Behind the Scenes
Elizabeth Deane, Executive Producer & WriterPeter Jones, DirectorJill Reurs, Script SupervisorSimon Russell Beale, ActorWigsCostumesResearch & Props

The costume designer recreated clothing the Adamses wore throughout their lives using period portraits and written accounts.

'We cover all the changes in fashion from the American Revolution into the beginnings of our country. -- Virginia Johnson, Costume Designer
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Video Interview (2:17) QuickTime Video

Virginia Johnson, Costume Designer:

We relied a lot on the portraits of the period. I mean, it's easier with someone like John Adams and Abigail Adams because they were of a class where people wanted to paint to paint them. I mean, he was Vice President and President of our country. So there are portraits of him and of her. Very few portraits of their children when they were young. More of John Quincy Adams and Abigail's daughter, Nabby. Also, Abigail Smith Adams. When they're older and more prominent figures in society, but that was very rare because the people that got their paintings done were people that had money and we know that the Adamses were kind of struggling in the early part of their marriage, trying to keep up a home and John was always traveling. He was always on the law circuit. And they were trying to keep their farm going. So they didn't have their children painted. So that was hard because we could just rely on the portraits of other children and actually written documentation and have to translate what the written word says about what children were wearing.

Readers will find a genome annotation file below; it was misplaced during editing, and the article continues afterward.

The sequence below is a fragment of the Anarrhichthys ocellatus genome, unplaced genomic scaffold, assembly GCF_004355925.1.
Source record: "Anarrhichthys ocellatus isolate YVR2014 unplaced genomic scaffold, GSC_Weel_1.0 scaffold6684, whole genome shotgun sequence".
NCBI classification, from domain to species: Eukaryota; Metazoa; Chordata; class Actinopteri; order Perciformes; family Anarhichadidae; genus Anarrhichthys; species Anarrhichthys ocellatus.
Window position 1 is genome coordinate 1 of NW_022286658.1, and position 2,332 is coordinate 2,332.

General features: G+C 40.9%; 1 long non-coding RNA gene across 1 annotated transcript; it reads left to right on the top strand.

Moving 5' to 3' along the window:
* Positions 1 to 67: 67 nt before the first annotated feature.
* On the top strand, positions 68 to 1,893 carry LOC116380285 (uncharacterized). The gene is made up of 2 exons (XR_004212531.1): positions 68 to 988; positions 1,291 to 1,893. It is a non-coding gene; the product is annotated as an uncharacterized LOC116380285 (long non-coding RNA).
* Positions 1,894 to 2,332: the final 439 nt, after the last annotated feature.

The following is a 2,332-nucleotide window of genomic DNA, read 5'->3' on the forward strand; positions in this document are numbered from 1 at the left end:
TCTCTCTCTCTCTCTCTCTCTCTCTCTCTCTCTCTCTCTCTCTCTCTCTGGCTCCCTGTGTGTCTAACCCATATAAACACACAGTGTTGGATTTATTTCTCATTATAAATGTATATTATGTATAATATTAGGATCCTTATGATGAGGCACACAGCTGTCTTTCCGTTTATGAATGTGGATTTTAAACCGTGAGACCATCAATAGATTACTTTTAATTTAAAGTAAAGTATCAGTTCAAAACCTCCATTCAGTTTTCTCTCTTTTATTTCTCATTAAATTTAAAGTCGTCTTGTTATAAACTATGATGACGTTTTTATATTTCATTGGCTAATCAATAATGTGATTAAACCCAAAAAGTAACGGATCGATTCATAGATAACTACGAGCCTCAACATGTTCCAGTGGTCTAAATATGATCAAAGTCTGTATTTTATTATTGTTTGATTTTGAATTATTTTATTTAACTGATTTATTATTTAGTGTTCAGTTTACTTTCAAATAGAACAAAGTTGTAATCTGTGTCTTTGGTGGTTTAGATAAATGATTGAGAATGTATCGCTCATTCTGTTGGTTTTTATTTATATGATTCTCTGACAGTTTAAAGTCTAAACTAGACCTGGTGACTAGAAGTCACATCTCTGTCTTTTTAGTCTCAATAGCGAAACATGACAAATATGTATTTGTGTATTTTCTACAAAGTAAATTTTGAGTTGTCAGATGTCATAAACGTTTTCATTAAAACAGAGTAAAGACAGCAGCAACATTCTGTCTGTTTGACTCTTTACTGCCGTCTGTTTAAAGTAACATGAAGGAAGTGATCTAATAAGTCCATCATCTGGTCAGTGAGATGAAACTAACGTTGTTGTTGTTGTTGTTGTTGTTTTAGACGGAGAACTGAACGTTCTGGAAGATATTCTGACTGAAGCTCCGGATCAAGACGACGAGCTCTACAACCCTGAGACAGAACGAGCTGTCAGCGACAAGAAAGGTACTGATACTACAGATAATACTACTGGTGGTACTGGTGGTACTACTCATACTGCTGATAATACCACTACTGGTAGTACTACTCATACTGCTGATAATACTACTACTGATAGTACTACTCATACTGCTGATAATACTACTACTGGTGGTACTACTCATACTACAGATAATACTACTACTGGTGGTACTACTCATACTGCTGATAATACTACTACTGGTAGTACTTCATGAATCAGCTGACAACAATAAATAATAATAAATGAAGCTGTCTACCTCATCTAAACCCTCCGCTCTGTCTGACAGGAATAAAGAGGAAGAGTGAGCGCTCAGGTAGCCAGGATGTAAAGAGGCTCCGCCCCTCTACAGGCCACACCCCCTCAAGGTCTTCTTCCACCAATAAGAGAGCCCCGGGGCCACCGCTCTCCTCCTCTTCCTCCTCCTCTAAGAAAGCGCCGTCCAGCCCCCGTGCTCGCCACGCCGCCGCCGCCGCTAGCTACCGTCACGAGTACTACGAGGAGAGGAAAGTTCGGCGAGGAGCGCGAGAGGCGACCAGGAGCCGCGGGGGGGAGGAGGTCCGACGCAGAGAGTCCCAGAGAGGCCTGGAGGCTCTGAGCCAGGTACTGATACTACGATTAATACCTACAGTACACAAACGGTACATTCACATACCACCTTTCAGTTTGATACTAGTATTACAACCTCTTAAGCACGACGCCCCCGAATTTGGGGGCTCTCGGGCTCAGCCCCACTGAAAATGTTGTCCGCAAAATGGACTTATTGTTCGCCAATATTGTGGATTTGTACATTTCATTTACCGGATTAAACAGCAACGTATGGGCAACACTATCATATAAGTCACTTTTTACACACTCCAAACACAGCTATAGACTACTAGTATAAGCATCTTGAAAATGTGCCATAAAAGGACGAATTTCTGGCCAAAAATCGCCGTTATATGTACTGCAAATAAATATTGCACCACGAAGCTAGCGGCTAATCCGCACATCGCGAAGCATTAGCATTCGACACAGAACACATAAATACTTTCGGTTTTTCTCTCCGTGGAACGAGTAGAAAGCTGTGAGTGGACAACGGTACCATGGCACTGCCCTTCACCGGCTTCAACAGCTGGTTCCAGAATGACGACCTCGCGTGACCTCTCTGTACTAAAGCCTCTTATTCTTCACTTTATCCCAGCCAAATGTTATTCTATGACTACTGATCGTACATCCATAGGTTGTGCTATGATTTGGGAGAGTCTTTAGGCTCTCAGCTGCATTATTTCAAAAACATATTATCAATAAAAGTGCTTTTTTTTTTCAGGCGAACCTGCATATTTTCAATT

What also is hard is people are not of the upper classes -- the working class. Very few artists painted the working class because they have to make their own living. Who's paying to paint farm hands? So that's always a little bit of a struggle, too, and once again, you have to rely on the written word and what's been documented on what those people were wearing. And something that was strange, I think, to other members of this team was the fact that people actually wore pants. Everybody thinks of this period as all about britches, but working class people were actually wearing pants out on the -- in the fields and on the farms because it protected their legs, but it's very much a working class thing. And what I was talking about earlier about the change in fashion, what -- you'll look at John Adams. We have him shift into pants because during the Napoleonic wars it became the in thing to do -- to wear pants -- because it associated you with the working classes and no longer with the rich and elite. So that was an interesting thing that we played with.

Behind the Scenes John & Abigail Adams American Experience PBS